I want my kids to love films as much as I do. I mean, really love them. As a parent, I have the power to influence and educate them on the joys of movie-going. My childhood consists of great, fuzzy memories of The Goonies, Ferris Bueller's Day Off, and Back to the Future, among other countless staples of the 1980's. I thought I'd give my kids the chance to experience the same kind of euphoria that I did. And so that's how the idea of a "Junior Film School" came to mind.
A few months ago, I had decided that my son Ryan (who is now 4 and a half) is ready to watch some real films. He's not quite oblivious to the fine art of movies. He's head over heels with Cars and the Toy Story films. I knew I steered him right starting him off with some classic Pixar films. Eventually, I'll show him the rest of the Pixar canon (he has enjoyed Finding Nemo and WALL-E, but doesn't cling onto them as he does with Buzz and Woody), but I'm anxious to open him up to live action films.
For this inaugural session, the first attempt to shake Ryan out of the cartoon craze of Buzz, Lightning McQueen, Mickey Mouse and Thomas the Tank Engine is with the great 1984 comedy, Ghostbusters. Was this a wise first choice? My wife was very much against my idea of introducing this movie to him at such a young, impressionable age. I told her that he needed to branch out of his comfort zone a little bit. Ghostbusters has no violence, no extreme language or nudity. As far as I recalled, it's not a scary movie by any means.
One thing I should note. My son cried during a Curious George episode when one character was yelling at George for being a bad monkey. He cried during The Incredibles whenever that nasty villain, Syndrome, turned up. To say that he's a sensitive child is an understatement. Showing him Ghostbusters was my feeble attempt to toughen him up a bit.
Now, when my son is nervous about something, he talks. A lot. From the moment the librarian was spooked to when Stay Puft exploded, Ryan never stopped talking. We had a running commentary for the entire length of the film. Most of his statements ended with a question mark. In the opening library scenes, for example:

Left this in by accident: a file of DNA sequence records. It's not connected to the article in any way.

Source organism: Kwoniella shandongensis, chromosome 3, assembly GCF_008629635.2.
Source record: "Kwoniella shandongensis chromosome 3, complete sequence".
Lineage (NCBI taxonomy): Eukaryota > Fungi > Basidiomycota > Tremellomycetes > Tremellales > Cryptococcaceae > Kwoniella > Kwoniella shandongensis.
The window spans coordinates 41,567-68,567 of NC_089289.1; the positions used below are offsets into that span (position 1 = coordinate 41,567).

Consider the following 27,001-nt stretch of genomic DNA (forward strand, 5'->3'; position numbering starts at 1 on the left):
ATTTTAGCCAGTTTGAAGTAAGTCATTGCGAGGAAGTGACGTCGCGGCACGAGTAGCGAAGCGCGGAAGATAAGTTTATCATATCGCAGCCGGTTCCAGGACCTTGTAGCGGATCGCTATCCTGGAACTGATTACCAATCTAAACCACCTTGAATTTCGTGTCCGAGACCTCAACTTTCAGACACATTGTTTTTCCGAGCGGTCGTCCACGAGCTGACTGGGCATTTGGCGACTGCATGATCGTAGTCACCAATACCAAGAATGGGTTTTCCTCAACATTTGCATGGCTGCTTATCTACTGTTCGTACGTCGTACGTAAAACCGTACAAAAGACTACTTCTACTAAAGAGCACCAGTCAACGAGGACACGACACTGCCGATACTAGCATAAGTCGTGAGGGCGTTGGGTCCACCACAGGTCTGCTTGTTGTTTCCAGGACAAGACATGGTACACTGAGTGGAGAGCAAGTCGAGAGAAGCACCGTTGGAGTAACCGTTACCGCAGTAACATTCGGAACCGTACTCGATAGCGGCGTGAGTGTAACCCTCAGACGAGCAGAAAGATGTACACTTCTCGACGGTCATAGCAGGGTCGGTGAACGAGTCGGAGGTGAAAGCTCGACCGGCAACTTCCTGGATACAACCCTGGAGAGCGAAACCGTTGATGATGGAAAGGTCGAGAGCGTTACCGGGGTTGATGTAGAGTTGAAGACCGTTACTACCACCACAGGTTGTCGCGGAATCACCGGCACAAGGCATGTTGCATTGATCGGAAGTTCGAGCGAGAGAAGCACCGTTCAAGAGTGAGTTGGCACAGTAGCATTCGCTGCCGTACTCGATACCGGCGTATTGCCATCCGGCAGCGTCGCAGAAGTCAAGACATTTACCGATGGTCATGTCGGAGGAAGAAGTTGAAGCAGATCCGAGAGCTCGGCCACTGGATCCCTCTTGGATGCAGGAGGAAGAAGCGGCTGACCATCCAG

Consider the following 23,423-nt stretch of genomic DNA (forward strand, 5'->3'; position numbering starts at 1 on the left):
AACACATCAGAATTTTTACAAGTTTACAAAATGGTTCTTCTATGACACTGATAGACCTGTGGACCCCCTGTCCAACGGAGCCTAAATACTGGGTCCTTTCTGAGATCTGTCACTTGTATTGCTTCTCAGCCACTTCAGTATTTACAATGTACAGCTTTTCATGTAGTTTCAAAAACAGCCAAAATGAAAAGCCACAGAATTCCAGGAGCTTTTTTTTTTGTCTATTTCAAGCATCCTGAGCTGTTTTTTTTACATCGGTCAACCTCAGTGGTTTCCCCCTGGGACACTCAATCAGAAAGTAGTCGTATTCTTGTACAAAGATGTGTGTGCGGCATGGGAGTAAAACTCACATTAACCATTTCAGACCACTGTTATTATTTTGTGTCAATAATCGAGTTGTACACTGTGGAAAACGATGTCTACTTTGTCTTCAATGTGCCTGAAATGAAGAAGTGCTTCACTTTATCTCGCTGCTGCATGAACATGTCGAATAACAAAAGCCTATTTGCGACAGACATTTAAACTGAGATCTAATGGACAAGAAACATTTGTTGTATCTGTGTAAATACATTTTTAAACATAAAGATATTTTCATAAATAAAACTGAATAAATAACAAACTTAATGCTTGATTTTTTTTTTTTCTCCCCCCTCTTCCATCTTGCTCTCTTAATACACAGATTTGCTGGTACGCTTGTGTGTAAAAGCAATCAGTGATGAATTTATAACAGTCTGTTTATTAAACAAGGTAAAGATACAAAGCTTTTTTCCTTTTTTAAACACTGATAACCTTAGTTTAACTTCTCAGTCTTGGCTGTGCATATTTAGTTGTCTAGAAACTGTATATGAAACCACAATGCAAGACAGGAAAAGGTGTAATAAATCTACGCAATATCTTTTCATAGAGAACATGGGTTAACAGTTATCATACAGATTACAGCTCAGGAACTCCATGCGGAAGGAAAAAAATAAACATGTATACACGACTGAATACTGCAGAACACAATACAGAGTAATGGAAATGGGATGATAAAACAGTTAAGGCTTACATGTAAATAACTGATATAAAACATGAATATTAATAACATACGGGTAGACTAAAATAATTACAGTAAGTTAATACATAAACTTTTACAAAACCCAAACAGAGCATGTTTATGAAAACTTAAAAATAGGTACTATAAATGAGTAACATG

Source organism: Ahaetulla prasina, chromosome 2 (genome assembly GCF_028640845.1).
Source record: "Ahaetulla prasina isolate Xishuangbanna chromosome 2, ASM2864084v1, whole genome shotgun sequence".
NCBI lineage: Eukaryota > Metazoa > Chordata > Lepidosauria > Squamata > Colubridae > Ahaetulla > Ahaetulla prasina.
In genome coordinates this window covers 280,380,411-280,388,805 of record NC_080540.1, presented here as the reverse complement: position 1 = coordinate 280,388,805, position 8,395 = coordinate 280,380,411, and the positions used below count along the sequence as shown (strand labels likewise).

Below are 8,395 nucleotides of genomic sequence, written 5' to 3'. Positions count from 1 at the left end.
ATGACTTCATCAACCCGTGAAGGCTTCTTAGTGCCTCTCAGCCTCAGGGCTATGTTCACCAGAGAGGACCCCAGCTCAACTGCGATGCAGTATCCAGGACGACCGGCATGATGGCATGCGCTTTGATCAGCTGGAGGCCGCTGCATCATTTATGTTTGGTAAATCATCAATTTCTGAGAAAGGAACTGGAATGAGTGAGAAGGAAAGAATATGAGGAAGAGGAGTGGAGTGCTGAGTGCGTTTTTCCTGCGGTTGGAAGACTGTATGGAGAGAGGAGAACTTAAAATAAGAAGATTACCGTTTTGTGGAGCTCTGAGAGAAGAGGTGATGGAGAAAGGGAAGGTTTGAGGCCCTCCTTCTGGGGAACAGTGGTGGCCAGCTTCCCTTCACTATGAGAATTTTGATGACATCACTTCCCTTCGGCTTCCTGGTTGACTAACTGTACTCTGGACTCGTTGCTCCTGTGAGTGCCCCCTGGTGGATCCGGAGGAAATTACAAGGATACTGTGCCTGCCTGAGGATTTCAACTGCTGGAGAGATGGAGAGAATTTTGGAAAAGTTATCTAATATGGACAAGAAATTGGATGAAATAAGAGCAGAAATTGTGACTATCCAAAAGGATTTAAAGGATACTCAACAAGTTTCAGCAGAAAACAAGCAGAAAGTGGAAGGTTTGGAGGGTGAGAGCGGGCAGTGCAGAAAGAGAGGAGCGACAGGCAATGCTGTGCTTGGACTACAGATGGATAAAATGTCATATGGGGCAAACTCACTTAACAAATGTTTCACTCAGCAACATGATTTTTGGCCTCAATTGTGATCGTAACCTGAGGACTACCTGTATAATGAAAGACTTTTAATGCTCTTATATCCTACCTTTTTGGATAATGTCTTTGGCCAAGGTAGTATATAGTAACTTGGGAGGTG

"Where did the sticky stuff come from?"
"Is that lady a ghost?"
"Why did that old lady scream?"
"Did the books fall down from the ghost?"
"Why did she scream, daddy?"
But to my surprise, he did not cry during these opening scenes. He talked, covered his eyes, talked some more, but never cried. And I'm happy to say that the rest of the film followed suit.
He also didn't understand why "the bearded man" (Walter Peck, played by the slimy William Atherton) wanted to shut down the system that eventually unleashed all of the ghosts.
Me: "Because he was ignorant. He didn't fully understand the damage he would create by shutting it down."
Ryan: "So... the man with the beard didn't know he was going to let Slimer out?"
When the film ended, I was relieved. I was proud of the kid. He didn't break down crying or run away or become emotionally scarred from the film. He survived the first class!
That is, until that night when it was time to go to bed. He just wouldn't fall asleep. He was thinking about the ghosts.
Same thing happened the next night.
And the next night.
And the next.
It's been a week since we watched Ghostbusters and the topic of scary ghosts comes up every night before bedtime. But I stand by decision to show him the movie. To my defense, he still hasn't cried about it. He talks it out as if he was a patient, and I was his shrink.
The way I look at it is this: When it's time for bed, or even when we're outside playing ball, the images come back to his head. When we're not watching movies, he's still thinking and talking about movies.
So... mission accomplished!
If anyone has suggestions for age-appropriate classics I can show him for future "lessons," feel free to comment below.